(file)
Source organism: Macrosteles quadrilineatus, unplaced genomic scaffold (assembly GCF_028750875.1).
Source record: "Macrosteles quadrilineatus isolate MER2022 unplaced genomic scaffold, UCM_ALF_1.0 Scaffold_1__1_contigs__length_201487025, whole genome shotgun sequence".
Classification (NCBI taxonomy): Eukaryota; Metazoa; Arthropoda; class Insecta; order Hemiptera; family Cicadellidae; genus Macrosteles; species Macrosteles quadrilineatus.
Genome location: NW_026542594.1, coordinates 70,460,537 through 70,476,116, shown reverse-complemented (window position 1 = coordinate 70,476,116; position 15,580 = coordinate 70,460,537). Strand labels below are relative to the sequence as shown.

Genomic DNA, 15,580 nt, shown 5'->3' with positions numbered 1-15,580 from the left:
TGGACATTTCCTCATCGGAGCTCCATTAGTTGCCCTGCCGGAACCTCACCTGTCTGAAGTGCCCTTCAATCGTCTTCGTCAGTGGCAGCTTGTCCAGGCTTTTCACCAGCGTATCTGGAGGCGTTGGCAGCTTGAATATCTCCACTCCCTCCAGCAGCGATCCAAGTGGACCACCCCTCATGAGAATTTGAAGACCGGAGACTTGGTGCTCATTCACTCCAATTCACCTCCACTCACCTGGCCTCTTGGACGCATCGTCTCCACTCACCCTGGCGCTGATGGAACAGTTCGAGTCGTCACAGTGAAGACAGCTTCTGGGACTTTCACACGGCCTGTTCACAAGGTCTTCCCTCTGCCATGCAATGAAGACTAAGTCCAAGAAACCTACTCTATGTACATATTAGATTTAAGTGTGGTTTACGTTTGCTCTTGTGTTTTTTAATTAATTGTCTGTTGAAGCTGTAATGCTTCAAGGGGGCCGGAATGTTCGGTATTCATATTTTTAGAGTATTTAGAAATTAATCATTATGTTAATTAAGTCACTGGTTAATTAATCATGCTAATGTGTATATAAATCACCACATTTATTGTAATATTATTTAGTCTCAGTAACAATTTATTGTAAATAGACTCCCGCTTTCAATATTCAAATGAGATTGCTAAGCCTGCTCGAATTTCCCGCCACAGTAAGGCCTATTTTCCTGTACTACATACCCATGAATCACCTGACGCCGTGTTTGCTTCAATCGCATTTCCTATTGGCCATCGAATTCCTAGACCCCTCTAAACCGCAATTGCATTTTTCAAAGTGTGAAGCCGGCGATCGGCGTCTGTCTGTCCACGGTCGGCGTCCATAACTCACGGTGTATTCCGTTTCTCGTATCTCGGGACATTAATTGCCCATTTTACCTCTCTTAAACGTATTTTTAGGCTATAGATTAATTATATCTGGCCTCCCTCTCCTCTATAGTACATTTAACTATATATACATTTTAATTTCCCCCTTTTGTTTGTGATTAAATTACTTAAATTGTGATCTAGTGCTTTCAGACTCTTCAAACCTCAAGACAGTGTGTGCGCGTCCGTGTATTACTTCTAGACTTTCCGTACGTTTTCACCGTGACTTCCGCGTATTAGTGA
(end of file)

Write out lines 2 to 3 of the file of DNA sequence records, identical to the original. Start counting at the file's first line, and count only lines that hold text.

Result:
Source record: "Macrosteles quadrilineatus isolate MER2022 unplaced genomic scaffold, UCM_ALF_1.0 Scaffold_1__1_contigs__length_201487025, whole genome shotgun sequence".
Classification (NCBI taxonomy): Eukaryota; Metazoa; Arthropoda; class Insecta; order Hemiptera; family Cicadellidae; genus Macrosteles; species Macrosteles quadrilineatus.